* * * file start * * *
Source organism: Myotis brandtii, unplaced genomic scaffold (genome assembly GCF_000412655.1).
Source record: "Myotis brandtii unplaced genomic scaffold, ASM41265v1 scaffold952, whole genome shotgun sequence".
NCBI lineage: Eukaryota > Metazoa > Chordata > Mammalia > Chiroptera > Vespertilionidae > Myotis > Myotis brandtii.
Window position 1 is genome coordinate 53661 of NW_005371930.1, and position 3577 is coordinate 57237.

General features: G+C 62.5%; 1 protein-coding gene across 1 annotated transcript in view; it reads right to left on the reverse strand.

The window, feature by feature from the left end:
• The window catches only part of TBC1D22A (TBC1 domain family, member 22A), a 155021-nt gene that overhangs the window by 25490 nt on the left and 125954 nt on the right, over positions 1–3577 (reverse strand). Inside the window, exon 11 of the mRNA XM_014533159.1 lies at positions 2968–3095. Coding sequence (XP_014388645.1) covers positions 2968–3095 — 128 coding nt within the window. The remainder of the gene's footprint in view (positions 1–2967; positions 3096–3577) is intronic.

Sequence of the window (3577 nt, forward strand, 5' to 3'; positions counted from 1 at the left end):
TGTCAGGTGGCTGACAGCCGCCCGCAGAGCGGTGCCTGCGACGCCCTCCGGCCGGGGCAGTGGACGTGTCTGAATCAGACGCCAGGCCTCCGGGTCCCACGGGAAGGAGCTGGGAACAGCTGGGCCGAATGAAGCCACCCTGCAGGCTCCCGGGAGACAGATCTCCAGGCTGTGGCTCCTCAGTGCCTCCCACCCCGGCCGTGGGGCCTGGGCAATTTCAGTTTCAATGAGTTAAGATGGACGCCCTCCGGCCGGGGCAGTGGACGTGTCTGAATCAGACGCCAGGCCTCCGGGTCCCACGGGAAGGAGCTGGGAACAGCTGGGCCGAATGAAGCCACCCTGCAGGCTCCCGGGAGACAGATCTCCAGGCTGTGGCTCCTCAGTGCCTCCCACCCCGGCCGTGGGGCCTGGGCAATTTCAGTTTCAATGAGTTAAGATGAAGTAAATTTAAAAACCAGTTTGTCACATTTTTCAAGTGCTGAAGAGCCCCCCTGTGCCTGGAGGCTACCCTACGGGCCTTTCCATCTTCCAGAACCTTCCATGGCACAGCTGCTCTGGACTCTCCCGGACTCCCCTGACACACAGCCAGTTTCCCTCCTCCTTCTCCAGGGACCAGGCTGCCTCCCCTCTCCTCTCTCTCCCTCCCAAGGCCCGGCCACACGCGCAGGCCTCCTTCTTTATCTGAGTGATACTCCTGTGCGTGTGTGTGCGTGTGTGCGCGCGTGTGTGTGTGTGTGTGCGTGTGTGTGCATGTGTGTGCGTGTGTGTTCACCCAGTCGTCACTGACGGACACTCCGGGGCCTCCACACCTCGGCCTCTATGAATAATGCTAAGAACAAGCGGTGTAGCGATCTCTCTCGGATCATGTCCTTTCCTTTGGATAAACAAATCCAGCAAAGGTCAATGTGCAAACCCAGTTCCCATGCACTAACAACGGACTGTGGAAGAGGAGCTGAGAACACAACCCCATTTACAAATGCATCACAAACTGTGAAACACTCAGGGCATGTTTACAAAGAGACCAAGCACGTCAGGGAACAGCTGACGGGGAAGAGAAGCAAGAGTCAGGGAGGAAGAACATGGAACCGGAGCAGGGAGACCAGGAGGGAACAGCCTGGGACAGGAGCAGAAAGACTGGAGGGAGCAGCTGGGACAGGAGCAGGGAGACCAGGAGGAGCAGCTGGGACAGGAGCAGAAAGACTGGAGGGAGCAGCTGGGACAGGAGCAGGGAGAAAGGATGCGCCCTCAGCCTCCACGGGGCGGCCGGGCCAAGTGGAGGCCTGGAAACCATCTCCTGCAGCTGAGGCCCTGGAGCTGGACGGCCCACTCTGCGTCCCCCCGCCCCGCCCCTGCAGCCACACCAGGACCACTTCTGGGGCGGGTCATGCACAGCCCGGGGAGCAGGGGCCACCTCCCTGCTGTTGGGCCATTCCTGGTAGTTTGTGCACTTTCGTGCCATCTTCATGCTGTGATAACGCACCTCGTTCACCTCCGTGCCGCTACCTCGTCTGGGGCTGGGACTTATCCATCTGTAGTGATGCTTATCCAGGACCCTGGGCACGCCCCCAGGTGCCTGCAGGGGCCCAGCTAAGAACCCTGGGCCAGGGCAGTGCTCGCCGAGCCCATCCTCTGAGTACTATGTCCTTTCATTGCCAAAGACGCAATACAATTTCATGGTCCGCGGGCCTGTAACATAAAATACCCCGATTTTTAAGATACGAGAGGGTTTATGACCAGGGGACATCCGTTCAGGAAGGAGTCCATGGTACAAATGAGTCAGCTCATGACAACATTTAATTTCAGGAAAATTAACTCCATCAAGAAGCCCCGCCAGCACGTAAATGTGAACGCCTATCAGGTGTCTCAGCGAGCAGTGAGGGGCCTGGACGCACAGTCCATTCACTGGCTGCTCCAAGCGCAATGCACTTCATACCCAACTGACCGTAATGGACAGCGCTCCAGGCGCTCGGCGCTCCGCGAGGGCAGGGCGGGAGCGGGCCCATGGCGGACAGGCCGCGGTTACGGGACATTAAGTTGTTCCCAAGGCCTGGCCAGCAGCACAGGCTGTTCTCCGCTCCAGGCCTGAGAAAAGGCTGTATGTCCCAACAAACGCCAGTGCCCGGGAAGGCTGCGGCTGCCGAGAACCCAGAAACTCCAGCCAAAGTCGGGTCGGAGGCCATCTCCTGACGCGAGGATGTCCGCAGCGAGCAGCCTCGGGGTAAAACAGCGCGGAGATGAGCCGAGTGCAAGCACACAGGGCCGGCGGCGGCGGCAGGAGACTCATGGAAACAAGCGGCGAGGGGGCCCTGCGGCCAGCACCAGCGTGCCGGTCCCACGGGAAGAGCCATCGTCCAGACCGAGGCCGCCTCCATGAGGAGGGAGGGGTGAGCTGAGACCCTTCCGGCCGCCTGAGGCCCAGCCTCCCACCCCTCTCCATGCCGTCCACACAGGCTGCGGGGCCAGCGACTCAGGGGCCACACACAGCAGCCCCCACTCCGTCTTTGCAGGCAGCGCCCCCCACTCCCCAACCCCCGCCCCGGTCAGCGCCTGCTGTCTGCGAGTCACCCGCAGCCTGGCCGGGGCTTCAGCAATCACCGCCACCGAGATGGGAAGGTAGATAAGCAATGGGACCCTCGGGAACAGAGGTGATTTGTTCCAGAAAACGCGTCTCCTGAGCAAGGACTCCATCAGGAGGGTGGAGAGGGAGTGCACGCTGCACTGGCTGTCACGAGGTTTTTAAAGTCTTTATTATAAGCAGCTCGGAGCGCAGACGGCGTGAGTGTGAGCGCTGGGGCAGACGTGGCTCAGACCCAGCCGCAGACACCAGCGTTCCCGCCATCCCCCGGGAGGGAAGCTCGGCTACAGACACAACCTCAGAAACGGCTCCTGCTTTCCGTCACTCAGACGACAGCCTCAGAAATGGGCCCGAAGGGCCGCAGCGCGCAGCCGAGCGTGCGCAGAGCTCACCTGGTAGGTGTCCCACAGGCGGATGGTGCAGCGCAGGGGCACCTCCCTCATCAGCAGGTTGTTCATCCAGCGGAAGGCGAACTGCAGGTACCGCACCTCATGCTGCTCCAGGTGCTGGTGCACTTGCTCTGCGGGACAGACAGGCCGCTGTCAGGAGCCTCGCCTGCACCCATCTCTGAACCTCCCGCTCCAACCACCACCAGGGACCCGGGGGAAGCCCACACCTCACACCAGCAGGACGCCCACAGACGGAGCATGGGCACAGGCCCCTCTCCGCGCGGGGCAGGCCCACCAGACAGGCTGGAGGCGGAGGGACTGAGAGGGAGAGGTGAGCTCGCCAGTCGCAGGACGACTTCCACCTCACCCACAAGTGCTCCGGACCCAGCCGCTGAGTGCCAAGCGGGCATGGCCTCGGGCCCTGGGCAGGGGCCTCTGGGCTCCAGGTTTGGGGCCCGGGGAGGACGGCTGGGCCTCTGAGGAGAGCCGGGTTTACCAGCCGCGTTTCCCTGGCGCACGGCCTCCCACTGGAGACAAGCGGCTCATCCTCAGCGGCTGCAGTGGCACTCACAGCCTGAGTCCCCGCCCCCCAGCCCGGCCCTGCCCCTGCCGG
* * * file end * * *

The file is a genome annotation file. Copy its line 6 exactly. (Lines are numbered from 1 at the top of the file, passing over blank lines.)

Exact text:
The window, feature by feature from the left end: